Beyond its biological function of keeping the head protected and warm, hair’s true value lies in its ability to make a highly personal, visual statement about oneself. Throughout history, hair color has deﬁned cultures, social status, professions, age and self-image; so when humans discovered ways to change hair color, it signiﬁed a major step in self-expression. This self expression, however, has always been inﬂuenced by innovative science.
The ﬁrst major breakthrough in hair coloring history came in 1863, when chemist Dr. August Wilhelm von Hofmann reported the dye properties of para-phenylenediamine (PPD). His discovery led to the birth of the synthetic hair dye industry, and PPD still dominates the ﬁeld today. Hofmann was also known for his studies of organic derivatives of ammonia and for discovering the ﬁrst unsaturated alcohol and several organic dyes.
On the heels of Hofmann’s discovery, in 1867 London chemist E.H. Thiellay and Parisian hairdresser Leon Hugot demonstrated the advantages of hydrogen peroxide as a better chemical way to lighten hair than alkaline solutions. Their discovery soon became widely recognized, and oxidizing products remain the basis of bleaching preparations today. After the mid 1920s, oxidation dyes were greatly improved and the fashionable use of hair coloring boomed.
The introduction of salon and then home hair dyes during the same period brought about a revolutionary change worldwide and an explosion of hair color options. Clairol’s founder, Lawrence M. Gelb, introduced hair color to salons more than 70 years ago when he discovered a European preparation and brought it to the U.S. When Clairol launched its ﬁrst salon colors in 1931, millions of women began using them. Instant Clairol Oil Shampoo Tint soon changed the look of Americans.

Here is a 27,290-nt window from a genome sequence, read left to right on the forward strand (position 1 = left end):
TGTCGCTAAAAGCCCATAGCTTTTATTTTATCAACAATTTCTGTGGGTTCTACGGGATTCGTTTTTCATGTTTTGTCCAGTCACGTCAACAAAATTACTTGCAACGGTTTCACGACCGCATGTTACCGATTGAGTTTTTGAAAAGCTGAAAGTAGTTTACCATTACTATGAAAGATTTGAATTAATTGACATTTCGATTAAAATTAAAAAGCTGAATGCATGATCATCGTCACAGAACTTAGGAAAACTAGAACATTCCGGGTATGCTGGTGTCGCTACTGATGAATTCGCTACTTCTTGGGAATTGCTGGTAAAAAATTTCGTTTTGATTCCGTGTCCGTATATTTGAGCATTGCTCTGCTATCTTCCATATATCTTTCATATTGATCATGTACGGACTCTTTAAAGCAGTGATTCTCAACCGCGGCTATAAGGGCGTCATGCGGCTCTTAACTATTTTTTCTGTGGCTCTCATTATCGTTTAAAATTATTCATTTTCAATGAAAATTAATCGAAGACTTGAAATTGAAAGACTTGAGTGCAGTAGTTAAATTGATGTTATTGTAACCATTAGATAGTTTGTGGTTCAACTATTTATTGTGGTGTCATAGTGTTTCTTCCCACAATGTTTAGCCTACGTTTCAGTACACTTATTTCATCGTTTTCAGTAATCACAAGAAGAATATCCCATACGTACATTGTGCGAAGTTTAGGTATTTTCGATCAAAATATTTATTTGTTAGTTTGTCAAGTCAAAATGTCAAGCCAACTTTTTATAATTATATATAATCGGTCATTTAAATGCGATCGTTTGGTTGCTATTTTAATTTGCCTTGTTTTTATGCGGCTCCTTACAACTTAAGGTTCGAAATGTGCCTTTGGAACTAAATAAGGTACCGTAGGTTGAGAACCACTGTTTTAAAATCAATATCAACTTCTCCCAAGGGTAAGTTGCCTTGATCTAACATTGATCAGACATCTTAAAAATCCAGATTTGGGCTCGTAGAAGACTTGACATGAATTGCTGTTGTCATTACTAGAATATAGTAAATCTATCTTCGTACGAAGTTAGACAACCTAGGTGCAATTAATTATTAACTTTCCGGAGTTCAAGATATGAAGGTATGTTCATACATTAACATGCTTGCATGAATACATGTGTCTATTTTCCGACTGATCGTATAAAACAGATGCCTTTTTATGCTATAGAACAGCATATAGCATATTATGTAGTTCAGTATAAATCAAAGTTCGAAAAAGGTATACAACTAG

In 1950, Clairol introduced Miss Clairol Hair Color Bath, the ﬁrst real breakthrough that lightened hair without the harshness and complicated handling of bleach. For the ﬁrst time, hair could be lightened, tinted, conditioned and shampooed in only one step instead of ﬁve, in only 20 minutes. Within six months of this watershed discovery, hair coloring mania soared. The number of women going to the salon for permanent hair coloring increased of women going to the salon for permanent hair coloring increasedby more than 500 percent.
Soon after, with the abundance of safe, inexpensive, easy-to-use products, home hair dying quickly grew in popularity.
Fast forward to 2007, where the next hair color breakthrough is currently unfolding, the ﬁrst in over 50 years. Advances in understanding the molecular structure of hair have allowed scientists to develop improved technologies that minimize the amount of damage in the coloring process, and even create specialized products that restore health and brilliance to colored hair. h e new chemistry of hair color is here, making hair color easier, quicker, and more eﬀective than ever.